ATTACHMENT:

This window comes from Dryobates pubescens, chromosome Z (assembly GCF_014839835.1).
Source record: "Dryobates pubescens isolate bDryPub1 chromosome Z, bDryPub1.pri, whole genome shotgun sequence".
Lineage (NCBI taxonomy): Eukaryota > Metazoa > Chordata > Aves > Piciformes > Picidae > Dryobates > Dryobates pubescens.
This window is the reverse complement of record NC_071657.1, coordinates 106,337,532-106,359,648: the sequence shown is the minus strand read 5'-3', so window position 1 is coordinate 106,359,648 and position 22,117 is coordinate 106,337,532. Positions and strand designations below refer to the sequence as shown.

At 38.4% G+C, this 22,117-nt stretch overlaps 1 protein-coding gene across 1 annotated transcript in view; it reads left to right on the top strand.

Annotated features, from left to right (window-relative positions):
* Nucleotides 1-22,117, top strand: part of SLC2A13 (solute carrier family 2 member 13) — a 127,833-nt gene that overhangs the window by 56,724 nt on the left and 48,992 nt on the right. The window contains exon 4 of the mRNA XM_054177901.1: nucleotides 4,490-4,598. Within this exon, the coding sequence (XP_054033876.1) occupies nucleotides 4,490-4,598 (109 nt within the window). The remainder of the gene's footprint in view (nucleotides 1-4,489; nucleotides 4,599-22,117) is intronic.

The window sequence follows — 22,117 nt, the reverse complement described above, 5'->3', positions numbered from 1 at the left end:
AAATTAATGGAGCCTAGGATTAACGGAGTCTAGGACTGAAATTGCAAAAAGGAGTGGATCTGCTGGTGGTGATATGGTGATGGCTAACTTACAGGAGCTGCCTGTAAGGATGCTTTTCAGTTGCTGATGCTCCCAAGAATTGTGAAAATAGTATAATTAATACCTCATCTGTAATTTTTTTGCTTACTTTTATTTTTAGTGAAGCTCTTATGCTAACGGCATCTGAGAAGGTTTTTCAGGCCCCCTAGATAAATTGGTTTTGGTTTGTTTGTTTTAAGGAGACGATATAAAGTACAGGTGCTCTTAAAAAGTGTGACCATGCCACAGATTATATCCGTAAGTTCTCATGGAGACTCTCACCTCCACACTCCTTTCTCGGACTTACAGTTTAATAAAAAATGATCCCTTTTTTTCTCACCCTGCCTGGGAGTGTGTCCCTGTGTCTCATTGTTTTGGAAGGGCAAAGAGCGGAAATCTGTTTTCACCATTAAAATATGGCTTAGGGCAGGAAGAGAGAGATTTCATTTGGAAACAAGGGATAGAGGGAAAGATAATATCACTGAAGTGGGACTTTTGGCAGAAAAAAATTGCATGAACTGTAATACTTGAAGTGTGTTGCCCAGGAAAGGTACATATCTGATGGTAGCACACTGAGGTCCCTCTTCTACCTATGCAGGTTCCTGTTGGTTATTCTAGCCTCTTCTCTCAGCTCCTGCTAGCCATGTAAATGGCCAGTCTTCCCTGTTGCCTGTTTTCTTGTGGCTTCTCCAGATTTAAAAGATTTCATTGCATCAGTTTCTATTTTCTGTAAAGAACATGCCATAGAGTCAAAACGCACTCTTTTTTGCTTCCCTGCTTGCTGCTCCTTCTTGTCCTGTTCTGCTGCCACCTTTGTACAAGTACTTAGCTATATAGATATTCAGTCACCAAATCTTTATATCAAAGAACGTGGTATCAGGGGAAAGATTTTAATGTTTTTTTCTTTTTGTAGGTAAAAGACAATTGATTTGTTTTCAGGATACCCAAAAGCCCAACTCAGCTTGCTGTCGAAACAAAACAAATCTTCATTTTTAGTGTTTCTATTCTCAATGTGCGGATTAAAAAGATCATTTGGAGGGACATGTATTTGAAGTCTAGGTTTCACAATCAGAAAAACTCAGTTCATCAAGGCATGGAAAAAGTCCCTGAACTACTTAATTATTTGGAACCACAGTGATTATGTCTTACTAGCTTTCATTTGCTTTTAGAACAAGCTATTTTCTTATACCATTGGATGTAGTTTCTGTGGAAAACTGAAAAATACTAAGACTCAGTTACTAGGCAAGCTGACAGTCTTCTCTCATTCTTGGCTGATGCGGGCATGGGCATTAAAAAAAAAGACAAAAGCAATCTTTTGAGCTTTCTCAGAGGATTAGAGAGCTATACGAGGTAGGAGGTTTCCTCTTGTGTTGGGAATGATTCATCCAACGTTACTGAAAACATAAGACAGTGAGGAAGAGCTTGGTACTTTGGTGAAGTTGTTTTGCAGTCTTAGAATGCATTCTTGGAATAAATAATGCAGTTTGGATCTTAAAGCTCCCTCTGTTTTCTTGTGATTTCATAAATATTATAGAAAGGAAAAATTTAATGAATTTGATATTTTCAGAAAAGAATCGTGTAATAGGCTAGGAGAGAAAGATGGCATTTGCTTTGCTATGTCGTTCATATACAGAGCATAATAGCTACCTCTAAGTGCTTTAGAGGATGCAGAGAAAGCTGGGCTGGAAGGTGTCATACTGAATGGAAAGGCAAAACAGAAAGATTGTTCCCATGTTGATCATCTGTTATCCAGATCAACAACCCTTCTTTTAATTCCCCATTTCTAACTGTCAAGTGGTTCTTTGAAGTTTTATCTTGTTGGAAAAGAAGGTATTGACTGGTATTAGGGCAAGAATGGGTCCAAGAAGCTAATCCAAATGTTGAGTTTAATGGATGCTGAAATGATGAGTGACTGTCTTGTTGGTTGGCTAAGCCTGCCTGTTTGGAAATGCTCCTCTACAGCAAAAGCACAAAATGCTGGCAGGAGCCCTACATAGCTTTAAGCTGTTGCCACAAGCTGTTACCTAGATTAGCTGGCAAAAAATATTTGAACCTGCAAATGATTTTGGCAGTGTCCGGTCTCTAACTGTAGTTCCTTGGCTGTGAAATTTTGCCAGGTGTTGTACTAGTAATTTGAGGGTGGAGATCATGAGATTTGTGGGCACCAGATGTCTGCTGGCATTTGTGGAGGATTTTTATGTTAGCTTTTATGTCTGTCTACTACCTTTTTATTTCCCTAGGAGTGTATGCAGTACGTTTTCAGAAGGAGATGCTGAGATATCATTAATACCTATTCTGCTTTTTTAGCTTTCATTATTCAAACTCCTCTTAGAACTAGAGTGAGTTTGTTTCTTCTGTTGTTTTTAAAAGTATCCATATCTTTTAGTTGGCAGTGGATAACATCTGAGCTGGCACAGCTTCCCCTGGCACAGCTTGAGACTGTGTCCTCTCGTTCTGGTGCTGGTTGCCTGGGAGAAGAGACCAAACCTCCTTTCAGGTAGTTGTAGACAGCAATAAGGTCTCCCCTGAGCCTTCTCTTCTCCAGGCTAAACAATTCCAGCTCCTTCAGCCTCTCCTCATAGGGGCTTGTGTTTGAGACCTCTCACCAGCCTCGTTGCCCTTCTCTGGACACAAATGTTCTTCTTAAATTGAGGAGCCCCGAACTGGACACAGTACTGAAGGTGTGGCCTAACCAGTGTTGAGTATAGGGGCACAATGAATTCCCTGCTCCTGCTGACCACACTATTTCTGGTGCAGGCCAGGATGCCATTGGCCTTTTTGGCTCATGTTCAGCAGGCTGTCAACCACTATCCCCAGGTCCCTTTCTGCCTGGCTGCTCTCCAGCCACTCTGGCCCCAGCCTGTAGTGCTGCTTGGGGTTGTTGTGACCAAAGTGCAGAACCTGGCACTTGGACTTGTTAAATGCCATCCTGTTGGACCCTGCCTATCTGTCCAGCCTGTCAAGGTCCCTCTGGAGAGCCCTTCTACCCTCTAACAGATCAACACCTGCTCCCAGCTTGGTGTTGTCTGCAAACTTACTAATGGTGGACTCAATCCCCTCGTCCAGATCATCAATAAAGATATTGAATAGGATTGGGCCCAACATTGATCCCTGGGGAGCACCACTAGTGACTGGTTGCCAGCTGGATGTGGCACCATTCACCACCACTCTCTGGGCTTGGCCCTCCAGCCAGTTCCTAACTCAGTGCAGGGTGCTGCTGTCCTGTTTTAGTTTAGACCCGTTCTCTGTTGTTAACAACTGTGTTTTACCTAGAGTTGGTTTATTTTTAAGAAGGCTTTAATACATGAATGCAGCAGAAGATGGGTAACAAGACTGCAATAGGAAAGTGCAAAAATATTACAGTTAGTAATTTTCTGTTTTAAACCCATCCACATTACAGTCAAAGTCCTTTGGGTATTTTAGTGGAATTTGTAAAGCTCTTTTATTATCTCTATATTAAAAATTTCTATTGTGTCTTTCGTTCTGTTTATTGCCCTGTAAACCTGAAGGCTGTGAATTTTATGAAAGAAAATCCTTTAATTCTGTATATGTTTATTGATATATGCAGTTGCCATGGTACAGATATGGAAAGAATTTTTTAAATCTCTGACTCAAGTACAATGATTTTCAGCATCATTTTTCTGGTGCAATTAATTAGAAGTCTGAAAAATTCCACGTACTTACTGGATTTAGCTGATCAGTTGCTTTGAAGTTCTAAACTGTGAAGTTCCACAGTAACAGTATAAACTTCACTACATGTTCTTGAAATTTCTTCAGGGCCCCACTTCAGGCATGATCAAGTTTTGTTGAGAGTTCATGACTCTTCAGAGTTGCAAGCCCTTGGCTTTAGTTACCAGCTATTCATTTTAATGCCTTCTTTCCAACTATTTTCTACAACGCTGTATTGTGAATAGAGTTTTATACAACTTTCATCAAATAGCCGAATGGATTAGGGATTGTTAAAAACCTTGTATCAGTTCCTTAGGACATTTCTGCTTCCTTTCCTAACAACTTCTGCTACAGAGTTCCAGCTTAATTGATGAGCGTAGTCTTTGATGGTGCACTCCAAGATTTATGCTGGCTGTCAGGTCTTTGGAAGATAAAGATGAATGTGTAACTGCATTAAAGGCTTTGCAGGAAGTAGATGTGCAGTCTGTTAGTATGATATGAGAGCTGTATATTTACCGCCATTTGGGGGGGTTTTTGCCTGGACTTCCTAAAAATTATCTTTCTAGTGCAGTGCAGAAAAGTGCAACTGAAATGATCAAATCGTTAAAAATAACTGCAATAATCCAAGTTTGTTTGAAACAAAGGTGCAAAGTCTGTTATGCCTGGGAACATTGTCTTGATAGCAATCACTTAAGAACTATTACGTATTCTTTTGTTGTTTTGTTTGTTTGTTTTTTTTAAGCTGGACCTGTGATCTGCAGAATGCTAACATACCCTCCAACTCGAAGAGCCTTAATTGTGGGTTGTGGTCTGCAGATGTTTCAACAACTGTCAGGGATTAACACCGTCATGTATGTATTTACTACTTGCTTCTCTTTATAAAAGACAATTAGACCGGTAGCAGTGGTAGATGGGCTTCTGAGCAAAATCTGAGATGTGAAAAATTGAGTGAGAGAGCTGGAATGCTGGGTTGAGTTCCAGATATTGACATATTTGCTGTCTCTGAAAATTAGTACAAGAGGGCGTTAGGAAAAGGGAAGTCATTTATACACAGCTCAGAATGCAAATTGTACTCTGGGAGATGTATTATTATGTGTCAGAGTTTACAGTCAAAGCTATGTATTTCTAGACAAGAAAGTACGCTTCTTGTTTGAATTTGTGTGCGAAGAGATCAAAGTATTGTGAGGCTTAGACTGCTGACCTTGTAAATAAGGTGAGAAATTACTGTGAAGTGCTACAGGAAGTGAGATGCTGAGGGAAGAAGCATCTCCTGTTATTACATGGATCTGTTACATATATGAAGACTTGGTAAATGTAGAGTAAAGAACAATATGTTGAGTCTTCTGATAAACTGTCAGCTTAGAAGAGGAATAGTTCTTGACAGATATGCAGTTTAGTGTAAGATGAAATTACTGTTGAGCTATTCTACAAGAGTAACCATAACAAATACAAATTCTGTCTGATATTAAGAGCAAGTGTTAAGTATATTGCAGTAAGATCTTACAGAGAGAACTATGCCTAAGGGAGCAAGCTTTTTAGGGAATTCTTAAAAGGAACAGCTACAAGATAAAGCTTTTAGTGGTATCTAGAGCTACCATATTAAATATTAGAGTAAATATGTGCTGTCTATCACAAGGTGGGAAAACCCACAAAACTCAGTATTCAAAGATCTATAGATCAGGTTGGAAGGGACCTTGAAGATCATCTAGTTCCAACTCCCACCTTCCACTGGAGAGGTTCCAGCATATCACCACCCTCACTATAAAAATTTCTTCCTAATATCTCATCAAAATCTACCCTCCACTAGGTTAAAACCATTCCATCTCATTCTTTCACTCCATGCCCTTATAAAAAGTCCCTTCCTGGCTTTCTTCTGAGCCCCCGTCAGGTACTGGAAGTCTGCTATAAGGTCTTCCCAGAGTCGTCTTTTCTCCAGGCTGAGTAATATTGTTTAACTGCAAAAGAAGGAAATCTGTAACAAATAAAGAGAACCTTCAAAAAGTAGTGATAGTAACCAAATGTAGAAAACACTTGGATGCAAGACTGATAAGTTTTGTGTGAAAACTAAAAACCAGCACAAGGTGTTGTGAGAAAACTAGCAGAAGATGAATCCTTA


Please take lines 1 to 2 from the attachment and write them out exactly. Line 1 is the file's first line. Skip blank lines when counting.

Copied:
This window comes from Dryobates pubescens, chromosome Z (assembly GCF_014839835.1).
Source record: "Dryobates pubescens isolate bDryPub1 chromosome Z, bDryPub1.pri, whole genome shotgun sequence".